Reader Question: “Regarding two specific demographics…if the 50% divorce rate is not true, what about the divorce rates for certain sub groups, like those with Aspergers (may be as high as 80%) or lawyers (60%)? Are those stats true? If they are, does that in comparison to the true divorce percentages make it an event worse, and more discouraging, ratio? If they aren’t true, how would I find information for what IS true?”
Answer from Shaunti and Tally: Here’s what we know and don’t know. It is always possible that we have missed something, but so far we haven’t seen a single actual research project of any kind that has studied specific sub-groups like you mention (attorneys, special needs families, and so on), and has concluded that the divorce rate among those groups is a high number such as 60% or 80%. We, too, have seen those high numbers quoted on many websites and in many talks, magazine articles and blogs, but we have not yet found any that appear legitimate – such as from an organization commissioning a survey to find out the real state of things.
What we have seen are several attempts to estimate how much higher divorce is among such-and-such a group, based on the foundation of a 50% divorce rate. Here’s a hypothetical example: a ministry to families with chronically ill children, or an organization serving recovering alcoholics, might try to estimate divorce numbers starting from 50%. They might reason that if the average rate were 50%, and if caring for chronically ill children or a recovering alcoholic creates an even greater challenge, that those families’ divorce rates might be 80%. But, again, we haven’t yet found a study that has looked at it “from scratch” (so to speak) and found those kinds of numbers.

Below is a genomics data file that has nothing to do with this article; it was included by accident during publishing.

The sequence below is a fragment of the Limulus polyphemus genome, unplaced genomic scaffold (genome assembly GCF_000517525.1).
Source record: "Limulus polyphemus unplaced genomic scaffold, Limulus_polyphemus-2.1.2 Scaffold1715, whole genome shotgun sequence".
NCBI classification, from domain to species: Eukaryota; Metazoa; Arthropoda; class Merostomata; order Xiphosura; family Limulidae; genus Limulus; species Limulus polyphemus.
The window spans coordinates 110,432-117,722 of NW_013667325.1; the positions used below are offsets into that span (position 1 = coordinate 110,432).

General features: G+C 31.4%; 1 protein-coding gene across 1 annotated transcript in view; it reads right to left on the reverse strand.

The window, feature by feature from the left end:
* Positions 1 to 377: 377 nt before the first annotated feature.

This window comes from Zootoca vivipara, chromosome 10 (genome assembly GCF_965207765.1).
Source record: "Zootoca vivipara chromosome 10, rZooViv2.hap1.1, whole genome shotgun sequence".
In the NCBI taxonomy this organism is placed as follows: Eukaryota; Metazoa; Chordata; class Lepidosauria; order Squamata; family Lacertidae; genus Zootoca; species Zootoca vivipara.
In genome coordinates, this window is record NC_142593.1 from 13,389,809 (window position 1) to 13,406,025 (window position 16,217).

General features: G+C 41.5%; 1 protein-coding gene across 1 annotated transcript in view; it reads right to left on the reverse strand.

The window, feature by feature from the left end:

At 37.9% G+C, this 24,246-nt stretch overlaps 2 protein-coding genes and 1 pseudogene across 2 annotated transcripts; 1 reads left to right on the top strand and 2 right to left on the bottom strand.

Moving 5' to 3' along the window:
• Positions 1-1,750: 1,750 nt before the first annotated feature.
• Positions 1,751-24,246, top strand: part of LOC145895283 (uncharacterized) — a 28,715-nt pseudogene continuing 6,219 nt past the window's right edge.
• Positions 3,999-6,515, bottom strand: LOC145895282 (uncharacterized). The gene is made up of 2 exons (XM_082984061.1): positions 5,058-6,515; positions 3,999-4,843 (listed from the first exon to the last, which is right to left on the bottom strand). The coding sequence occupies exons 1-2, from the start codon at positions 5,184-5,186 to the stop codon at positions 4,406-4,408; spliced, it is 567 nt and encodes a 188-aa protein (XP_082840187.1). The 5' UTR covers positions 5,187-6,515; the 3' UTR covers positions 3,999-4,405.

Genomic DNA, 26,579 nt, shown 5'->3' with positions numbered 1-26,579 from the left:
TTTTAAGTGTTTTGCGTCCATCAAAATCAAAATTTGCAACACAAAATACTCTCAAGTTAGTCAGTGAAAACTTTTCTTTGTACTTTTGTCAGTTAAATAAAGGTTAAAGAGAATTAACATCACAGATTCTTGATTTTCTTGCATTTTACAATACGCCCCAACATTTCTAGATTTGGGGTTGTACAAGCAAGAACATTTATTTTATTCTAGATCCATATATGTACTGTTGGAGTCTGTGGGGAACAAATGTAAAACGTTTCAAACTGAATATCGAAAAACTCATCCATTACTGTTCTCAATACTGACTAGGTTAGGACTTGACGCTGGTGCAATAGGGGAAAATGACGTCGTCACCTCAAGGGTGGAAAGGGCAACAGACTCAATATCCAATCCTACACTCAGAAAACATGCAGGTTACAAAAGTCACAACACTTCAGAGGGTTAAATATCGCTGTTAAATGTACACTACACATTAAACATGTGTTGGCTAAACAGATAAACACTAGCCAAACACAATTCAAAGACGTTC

What we have also seen is several references to studies that found no differences between the subgroups and overall society – and found numbers that are more encouraging, and which match my Good News About Marriage findings more closely. For example, a WebMD article () references a 2010 study of families with autistic children. The researcher concluded that, “In fact what we found is that children with autism remained with both biological or adoptive parents 64% of the time, compared with children in families without autism, who remained [with both biological or adoptive parents] 65% of the time.”
So bottom line, in most cases, we simply don’t know which sub groups truly do have higher divorce rates, and if so, what those are.
What we do know is that, as noted in The Good News About Marriage, the average first-marriage divorce rate overall is probably closer to 20-25% and for all marriages is 31%. There are many factors that reduce divorce rate risk, and others that increase it. Analytically, it would make sense that certain intense challenges would increase divorce rate risks… but it is also possible that those same challenges could make it more likely for a couple to stay together. (For example, in a special-needs family, it is common that despite marital challenges, a couple will stay together for the sake of the child… which then allows them to get past the crisis time and, sometimes at least, move forward in a better way.)
If anyone has seen any actual studies about specific sub groups that they want to share (such as families with special-needs children), I would be interested in seeing them!